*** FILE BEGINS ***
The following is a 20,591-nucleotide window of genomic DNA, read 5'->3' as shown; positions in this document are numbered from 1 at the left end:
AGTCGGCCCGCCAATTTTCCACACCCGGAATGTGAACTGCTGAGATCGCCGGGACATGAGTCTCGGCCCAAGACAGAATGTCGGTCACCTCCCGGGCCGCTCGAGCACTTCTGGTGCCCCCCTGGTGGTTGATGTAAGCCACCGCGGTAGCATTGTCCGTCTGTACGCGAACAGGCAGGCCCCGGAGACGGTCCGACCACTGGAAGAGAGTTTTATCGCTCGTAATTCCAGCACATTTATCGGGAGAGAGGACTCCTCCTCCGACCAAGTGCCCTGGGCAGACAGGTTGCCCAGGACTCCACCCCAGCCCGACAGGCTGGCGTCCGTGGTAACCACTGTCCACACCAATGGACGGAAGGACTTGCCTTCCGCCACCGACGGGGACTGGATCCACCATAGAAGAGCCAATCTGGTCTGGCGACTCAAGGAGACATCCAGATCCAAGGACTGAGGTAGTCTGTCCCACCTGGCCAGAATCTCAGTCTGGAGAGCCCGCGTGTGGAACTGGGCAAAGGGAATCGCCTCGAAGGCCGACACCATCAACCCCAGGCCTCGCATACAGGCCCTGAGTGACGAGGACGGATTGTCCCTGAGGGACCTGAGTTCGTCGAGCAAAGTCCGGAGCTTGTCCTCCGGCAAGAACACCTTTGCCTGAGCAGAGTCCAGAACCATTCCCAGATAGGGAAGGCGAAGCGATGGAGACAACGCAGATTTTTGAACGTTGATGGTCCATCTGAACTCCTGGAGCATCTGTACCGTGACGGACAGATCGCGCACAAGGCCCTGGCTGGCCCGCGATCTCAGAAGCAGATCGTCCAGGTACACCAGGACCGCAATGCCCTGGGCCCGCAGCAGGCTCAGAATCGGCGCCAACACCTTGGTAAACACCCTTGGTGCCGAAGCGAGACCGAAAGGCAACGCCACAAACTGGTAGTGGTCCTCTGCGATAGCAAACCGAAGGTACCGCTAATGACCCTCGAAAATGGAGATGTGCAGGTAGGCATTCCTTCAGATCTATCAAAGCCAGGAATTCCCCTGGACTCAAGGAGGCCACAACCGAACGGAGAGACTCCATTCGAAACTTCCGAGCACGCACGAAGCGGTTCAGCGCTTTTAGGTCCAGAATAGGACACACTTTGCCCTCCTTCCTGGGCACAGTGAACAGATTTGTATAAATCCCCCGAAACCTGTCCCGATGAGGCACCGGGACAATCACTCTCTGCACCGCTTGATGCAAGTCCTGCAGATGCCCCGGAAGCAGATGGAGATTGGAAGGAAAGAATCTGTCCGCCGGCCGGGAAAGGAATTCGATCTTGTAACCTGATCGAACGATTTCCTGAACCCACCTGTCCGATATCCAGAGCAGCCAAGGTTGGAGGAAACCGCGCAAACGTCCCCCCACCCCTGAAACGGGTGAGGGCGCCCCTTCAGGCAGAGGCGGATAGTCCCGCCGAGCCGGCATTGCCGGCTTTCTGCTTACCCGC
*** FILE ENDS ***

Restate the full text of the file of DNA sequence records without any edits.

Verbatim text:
The following is a 20,591-nucleotide window of genomic DNA, read 5'->3' as shown; positions in this document are numbered from 1 at the left end:
AGTCGGCCCGCCAATTTTCCACACCCGGAATGTGAACTGCTGAGATCGCCGGGACATGAGTCTCGGCCCAAGACAGAATGTCGGTCACCTCCCGGGCCGCTCGAGCACTTCTGGTGCCCCCCTGGTGGTTGATGTAAGCCACCGCGGTAGCATTGTCCGTCTGTACGCGAACAGGCAGGCCCCGGAGACGGTCCGACCACTGGAAGAGAGTTTTATCGCTCGTAATTCCAGCACATTTATCGGGAGAGAGGACTCCTCCTCCGACCAAGTGCCCTGGGCAGACAGGTTGCCCAGGACTCCACCCCAGCCCGACAGGCTGGCGTCCGTGGTAACCACTGTCCACACCAATGGACGGAAGGACTTGCCTTCCGCCACCGACGGGGACTGGATCCACCATAGAAGAGCCAATCTGGTCTGGCGACTCAAGGAGACATCCAGATCCAAGGACTGAGGTAGTCTGTCCCACCTGGCCAGAATCTCAGTCTGGAGAGCCCGCGTGTGGAACTGGGCAAAGGGAATCGCCTCGAAGGCCGACACCATCAACCCCAGGCCTCGCATACAGGCCCTGAGTGACGAGGACGGATTGTCCCTGAGGGACCTGAGTTCGTCGAGCAAAGTCCGGAGCTTGTCCTCCGGCAAGAACACCTTTGCCTGAGCAGAGTCCAGAACCATTCCCAGATAGGGAAGGCGAAGCGATGGAGACAACGCAGATTTTTGAACGTTGATGGTCCATCTGAACTCCTGGAGCATCTGTACCGTGACGGACAGATCGCGCACAAGGCCCTGGCTGGCCCGCGATCTCAGAAGCAGATCGTCCAGGTACACCAGGACCGCAATGCCCTGGGCCCGCAGCAGGCTCAGAATCGGCGCCAACACCTTGGTAAACACCCTTGGTGCCGAAGCGAGACCGAAAGGCAACGCCACAAACTGGTAGTGGTCCTCTGCGATAGCAAACCGAAGGTACCGCTAATGACCCTCGAAAATGGAGATGTGCAGGTAGGCATTCCTTCAGATCTATCAAAGCCAGGAATTCCCCTGGACTCAAGGAGGCCACAACCGAACGGAGAGACTCCATTCGAAACTTCCGAGCACGCACGAAGCGGTTCAGCGCTTTTAGGTCCAGAATAGGACACACTTTGCCCTCCTTCCTGGGCACAGTGAACAGATTTGTATAAATCCCCCGAAACCTGTCCCGATGAGGCACCGGGACAATCACTCTCTGCACCGCTTGATGCAAGTCCTGCAGATGCCCCGGAAGCAGATGGAGATTGGAAGGAAAGAATCTGTCCGCCGGCCGGGAAAGGAATTCGATCTTGTAACCTGATCGAACGATTTCCTGAACCCACCTGTCCGATATCCAGAGCAGCCAAGGTTGGAGGAAACCGCGCAAACGTCCCCCCACCCCTGAAACGGGTGAGGGCGCCCCTTCAGGCAGAGGCGGATAGTCCCGCCGAGCCGGCATTGCCGGCTTTCTGCTTACCCGC